Citation

Captain Humbert R. Versace distinguished himself by extraordinary heroism during the period of 29 October 1963 to 26 September 1965, while serving as S-2 Advisor, Military Assistance Advisory Group, Detachment 52, Ca Mau, Republic of Vietnam. While accompanying a Civilian Irregular Defense Group patrol engaged in combat operations in Thoi Binh District, An Xuyen Province, Captain Versace and the patrol came under sudden and intense mortar, automatic weapons, and small arms fire from elements of a heavily armed enemy battalion. As the battle raged, Captain Versace, although severely wounded in the knee and back by hostile fire, fought valiantly and continued to engage enemy targets. Weakened by his wounds and fatigued by the fierce firefight, Captain Versace stubbornly resisted capture by the over-powering Viet Cong force with the last full measure of his strength and ammunition. Taken prisoner by the Viet Cong, he exemplified the tenets of the Code of Conduct from the time he entered into Prisoner of War status. Captain Versace assumed command of his fellow American soldiers, scorned the enemy's exhaustive interrogation and indoctrination efforts, and made three unsuccessful attempts to escape, despite his weakened condition which was brought about by his wounds and the extreme privation and hardships he was forced to endure. During his captivity, Captain Versace was segregated in an isolated prisoner of war cage, manacled in irons for prolonged periods of time, and placed on extremely reduced ration. The enemy was unable to break his indomitable will, his faith in God, and his trust in the United States of America. Captain Versace, an American fighting man who epitomized the principles of his country and the Code of Conduct, was executed by the Viet Cong on 26 September 1965. Captain Versace's gallant actions in close contact with an enemy force and unyielding courage and bravery while a prisoner of war are in the highest traditions of the military service and reflect the utmost credit upon himself and the United States Army.


From the Archives

We Have Met the Enemy…

      
Geoff Metcalf
“They who can give up essential liberty to obtain a little temporary safety deserve neither liberty nor safety.
              
--Benjamin Franklin
“The American people must be willing to give up a degree of personal privacy in exchange for safety and security.”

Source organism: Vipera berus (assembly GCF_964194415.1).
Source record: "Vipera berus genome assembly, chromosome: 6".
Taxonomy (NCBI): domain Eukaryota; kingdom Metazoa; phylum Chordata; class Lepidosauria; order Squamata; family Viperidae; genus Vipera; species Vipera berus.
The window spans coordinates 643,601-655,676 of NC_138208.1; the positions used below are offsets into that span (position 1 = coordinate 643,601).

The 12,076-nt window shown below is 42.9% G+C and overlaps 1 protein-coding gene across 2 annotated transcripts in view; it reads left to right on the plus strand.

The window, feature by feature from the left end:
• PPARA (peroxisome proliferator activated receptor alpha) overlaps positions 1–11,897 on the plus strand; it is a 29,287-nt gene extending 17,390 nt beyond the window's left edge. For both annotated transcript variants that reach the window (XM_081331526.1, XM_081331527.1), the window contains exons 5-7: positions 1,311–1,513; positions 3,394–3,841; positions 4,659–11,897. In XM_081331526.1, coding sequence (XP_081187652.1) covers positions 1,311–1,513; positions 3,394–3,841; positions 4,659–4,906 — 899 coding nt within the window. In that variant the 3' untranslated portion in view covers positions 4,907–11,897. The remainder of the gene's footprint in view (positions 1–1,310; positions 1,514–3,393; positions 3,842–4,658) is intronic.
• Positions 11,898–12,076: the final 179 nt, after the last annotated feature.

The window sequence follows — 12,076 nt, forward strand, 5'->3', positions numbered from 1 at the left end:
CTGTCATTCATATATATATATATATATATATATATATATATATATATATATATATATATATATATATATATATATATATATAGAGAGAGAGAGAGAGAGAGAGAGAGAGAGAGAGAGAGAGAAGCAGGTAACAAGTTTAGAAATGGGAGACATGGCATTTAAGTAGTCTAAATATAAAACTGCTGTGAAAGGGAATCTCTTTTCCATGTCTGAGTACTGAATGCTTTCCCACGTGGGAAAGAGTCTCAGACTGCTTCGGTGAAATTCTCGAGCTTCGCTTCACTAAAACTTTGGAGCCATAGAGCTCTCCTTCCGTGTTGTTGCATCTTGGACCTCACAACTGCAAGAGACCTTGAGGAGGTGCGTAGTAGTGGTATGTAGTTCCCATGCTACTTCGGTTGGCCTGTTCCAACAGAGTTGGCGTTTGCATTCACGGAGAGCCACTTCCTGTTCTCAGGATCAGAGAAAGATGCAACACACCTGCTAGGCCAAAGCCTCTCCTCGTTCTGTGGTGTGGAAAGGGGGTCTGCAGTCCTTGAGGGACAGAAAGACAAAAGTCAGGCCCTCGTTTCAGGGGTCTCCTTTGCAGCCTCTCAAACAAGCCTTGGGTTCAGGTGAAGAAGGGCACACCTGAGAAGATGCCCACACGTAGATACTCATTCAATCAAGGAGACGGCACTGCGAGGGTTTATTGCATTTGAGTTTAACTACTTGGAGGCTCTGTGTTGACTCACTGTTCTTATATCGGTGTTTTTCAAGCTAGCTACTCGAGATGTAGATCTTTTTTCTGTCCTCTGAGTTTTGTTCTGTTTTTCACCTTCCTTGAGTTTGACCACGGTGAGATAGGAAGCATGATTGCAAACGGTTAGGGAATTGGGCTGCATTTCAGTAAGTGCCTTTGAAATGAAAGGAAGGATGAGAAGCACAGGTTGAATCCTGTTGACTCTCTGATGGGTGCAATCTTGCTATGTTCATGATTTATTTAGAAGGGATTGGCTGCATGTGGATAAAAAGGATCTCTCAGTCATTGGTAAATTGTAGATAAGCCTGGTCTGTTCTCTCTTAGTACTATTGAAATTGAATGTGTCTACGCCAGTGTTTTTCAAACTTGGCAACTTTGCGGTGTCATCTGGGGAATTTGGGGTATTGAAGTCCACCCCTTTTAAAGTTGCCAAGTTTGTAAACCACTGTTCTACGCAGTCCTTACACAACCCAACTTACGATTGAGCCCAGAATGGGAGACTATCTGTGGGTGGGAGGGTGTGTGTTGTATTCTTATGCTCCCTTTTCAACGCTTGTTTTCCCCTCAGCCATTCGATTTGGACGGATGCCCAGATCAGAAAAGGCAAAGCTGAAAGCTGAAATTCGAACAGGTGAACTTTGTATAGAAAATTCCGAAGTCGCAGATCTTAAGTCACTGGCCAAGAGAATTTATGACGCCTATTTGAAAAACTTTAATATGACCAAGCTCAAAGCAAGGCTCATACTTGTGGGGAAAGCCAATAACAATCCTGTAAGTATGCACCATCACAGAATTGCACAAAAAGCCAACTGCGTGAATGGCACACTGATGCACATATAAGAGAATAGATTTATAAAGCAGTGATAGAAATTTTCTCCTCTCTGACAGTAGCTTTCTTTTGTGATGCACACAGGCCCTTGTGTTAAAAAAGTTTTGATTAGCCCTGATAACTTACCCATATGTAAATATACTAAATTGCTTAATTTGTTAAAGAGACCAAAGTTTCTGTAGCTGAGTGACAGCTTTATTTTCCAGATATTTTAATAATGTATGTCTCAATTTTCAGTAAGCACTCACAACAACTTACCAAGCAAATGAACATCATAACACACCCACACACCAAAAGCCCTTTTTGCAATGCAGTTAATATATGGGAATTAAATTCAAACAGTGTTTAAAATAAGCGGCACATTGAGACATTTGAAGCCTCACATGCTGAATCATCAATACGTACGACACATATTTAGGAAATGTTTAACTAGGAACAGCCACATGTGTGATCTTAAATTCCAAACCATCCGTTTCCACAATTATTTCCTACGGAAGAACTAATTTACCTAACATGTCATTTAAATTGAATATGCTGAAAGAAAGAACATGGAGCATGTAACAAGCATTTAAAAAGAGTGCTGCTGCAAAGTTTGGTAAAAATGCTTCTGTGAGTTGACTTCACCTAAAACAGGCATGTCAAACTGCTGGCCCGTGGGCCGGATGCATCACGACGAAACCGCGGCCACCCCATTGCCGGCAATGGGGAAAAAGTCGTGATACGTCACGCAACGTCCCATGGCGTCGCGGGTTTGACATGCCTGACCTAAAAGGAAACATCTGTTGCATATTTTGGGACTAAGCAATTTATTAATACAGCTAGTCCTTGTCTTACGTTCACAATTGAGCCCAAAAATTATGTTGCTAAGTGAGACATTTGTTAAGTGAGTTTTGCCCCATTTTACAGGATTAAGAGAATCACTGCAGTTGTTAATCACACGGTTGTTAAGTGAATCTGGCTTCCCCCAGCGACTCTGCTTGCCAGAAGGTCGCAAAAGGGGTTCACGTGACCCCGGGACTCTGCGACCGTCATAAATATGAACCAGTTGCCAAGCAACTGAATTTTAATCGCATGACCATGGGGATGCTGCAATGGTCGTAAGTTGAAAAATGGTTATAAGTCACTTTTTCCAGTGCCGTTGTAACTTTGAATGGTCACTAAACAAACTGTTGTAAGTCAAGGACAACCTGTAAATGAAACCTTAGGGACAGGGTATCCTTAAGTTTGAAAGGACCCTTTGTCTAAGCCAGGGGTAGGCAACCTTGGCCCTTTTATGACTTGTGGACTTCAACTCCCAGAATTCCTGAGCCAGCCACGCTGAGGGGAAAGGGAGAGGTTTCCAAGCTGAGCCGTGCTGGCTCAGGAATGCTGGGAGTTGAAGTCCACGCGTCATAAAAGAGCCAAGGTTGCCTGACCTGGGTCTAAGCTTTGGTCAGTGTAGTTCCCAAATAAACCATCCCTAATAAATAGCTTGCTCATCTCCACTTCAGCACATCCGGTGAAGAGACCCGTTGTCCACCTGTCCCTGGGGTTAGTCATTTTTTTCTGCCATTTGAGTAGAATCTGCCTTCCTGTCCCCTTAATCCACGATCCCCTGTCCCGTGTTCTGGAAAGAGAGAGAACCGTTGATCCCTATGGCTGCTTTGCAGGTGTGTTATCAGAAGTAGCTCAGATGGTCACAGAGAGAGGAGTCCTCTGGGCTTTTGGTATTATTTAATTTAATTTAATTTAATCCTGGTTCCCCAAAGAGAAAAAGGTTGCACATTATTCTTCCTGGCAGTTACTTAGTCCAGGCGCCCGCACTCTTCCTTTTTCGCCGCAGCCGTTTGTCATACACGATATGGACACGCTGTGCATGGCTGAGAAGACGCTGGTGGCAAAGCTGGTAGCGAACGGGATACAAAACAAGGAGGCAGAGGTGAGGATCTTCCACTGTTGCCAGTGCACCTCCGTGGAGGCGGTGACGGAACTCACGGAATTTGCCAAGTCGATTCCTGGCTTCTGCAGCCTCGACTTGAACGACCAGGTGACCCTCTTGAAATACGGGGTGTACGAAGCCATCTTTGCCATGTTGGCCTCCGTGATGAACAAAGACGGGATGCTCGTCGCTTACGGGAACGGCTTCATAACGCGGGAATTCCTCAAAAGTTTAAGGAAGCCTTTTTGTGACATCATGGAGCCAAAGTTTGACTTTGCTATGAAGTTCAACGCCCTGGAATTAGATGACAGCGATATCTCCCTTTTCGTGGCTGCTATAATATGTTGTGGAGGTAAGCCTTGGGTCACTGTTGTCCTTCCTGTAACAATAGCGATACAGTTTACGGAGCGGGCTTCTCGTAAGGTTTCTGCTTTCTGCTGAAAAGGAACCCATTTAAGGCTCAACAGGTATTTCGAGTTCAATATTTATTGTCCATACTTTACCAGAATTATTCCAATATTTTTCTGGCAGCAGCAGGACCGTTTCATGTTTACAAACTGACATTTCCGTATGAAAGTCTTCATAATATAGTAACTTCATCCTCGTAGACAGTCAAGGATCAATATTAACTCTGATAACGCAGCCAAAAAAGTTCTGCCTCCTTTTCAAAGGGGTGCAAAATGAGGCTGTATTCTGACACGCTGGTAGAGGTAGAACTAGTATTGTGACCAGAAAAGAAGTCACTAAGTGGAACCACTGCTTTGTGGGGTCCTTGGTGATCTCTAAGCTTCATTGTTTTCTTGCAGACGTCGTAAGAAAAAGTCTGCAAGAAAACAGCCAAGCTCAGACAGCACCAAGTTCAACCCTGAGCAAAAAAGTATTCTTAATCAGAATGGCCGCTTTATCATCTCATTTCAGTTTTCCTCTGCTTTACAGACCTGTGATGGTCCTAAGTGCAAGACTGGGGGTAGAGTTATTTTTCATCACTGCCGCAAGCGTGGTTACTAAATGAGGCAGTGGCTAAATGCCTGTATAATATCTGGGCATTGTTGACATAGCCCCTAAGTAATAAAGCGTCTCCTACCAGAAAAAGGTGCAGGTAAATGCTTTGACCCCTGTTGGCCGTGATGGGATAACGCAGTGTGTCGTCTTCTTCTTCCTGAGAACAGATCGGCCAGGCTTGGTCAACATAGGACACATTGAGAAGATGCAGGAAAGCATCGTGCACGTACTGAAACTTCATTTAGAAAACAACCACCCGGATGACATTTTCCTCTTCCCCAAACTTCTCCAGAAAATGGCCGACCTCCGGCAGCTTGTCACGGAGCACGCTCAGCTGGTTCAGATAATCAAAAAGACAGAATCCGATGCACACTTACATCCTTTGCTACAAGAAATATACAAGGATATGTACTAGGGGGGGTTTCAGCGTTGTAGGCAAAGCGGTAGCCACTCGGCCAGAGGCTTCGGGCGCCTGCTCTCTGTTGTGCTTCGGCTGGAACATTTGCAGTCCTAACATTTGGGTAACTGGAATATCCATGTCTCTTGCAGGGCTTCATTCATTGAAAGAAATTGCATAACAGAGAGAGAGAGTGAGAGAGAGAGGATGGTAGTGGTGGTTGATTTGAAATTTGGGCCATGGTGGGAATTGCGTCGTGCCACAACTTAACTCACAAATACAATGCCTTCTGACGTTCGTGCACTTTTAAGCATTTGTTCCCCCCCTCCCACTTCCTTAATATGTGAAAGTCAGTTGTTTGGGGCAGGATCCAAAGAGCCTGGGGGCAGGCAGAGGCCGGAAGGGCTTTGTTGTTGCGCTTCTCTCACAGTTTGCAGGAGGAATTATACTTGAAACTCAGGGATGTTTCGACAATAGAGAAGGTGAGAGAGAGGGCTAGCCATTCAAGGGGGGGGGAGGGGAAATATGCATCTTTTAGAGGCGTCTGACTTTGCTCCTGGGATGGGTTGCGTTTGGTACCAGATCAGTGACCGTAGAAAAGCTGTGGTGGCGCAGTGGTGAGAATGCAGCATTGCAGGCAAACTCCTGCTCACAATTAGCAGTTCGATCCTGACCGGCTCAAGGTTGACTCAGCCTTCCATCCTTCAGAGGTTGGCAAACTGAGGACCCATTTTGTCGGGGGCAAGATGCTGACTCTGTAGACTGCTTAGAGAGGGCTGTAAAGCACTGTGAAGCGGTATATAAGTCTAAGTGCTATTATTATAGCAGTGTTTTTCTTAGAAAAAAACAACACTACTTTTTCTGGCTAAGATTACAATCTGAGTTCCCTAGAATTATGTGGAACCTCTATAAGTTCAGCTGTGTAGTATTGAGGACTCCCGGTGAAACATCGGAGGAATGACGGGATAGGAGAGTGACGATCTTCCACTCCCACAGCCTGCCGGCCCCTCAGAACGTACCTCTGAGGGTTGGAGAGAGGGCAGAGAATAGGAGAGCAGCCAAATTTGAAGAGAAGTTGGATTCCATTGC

--Louis Freeh
In the wake of the clamor over the most recent WikiLeaks data dump, ‘Vault 7’, ‘UMBRAGE’, et al, it should be noted this is not really anything new. What we are seeing here is simply the evolution of something that goes back to the late 50s (to the incomplete best knowledge I have).

It is kinda cool to finally see even The New York Times acknowledging material I was writing about in 1998.

In April of 1998 I wrote “Privacy has become an anachronism.” I was commenting on “a massive system designed to intercept all your e-mail, fax traffic and more.” I was explaining ‘Echelon’, the illegitimate offspring of a UKUSA Treaty signed by the United States, United Kingdom, Canada, Australia and New Zealand. Its purpose was, and is, to have a vast global intelligence monster, which allegedly shares common goals. The system was so “efficient” that reportedly National Security Agency folk from Fort Meade could work from Menwith Hill in England to intercept local communications without either nation having to burden themselves with the formality of seeking approval (a court order) or disclosing the operation. And this was all pre-9/11 and pre-the anti-constitutional  'Patriot Act'.

It is illegal (without a Judge’s signed permission) for the United States to spy on its citizens … kinda. The laws have long been circumvented by a mutual pact among five nations. Under the terms of UKUSA agreement, Britain spies on Americans and America spies on British citizens, and then the two conspirators trade data. A classic technical finesse. It is legal, but the intent to evade the spirit is inescapable.